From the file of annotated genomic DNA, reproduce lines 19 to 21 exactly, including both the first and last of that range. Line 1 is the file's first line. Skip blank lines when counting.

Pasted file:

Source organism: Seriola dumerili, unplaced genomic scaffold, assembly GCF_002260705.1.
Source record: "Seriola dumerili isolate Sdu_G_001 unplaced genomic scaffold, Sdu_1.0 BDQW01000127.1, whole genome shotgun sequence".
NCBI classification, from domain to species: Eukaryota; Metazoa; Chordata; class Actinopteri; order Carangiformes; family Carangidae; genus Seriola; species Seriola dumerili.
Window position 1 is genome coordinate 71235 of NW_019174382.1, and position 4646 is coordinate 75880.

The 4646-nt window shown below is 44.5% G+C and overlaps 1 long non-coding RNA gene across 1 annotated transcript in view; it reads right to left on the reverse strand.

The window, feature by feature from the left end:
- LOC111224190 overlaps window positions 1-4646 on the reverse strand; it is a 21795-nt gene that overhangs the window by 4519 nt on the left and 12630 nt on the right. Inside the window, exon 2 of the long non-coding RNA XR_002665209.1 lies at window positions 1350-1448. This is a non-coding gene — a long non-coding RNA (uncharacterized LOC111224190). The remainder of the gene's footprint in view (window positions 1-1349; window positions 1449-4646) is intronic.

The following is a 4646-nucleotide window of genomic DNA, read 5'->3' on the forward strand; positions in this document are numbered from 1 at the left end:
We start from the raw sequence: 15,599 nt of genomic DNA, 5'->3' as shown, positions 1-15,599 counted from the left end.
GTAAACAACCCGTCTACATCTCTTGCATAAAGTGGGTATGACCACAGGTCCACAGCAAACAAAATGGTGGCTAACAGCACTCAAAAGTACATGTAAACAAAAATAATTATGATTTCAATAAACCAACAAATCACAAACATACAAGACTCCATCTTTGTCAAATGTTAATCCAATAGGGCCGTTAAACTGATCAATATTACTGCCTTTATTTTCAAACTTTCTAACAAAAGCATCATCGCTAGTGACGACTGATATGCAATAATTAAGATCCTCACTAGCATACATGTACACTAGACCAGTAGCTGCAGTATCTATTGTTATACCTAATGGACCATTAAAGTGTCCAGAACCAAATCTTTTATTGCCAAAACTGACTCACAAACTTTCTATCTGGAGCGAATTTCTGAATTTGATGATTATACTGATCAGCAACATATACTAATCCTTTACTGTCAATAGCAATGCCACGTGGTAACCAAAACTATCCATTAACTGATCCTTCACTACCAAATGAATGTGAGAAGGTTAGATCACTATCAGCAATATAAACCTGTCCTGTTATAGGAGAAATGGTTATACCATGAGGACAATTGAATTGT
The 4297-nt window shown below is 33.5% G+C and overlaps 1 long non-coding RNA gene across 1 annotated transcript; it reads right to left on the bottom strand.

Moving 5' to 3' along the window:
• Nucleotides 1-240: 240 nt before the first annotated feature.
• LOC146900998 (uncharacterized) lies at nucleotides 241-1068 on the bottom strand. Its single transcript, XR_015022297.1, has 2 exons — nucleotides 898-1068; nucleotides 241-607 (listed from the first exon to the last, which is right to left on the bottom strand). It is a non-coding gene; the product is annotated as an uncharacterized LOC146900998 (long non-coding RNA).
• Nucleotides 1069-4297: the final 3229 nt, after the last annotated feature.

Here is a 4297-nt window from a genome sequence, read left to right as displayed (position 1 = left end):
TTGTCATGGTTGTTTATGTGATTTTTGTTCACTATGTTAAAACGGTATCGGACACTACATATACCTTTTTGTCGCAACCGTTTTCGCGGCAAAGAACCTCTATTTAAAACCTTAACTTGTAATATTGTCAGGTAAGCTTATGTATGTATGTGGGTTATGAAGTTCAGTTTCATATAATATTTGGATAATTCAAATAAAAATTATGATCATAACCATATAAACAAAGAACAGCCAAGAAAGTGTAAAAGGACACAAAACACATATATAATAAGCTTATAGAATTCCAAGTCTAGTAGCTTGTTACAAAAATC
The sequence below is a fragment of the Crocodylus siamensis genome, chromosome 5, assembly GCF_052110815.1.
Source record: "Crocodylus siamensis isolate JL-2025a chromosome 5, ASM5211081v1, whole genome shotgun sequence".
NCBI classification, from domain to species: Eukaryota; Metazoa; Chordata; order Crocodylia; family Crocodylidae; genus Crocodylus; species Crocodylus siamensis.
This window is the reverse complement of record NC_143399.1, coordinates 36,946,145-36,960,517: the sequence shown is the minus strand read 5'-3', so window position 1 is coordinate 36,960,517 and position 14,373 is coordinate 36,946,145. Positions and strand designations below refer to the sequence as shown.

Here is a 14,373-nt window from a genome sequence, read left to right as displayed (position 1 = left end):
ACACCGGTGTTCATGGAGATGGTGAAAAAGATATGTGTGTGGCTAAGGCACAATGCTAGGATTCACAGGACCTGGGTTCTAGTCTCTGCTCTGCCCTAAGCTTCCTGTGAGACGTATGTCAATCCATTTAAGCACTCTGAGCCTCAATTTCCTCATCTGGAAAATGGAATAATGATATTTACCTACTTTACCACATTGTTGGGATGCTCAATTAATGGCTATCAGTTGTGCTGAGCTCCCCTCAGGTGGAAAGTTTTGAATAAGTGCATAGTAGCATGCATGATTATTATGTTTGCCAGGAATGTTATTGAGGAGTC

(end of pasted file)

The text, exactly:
Source record: "Crocodylus siamensis isolate JL-2025a chromosome 5, ASM5211081v1, whole genome shotgun sequence".
NCBI classification, from domain to species: Eukaryota; Metazoa; Chordata; order Crocodylia; family Crocodylidae; genus Crocodylus; species Crocodylus siamensis.
This window is the reverse complement of record NC_143399.1, coordinates 36,946,145-36,960,517: the sequence shown is the minus strand read 5'-3', so window position 1 is coordinate 36,960,517 and position 14,373 is coordinate 36,946,145. Positions and strand designations below refer to the sequence as shown.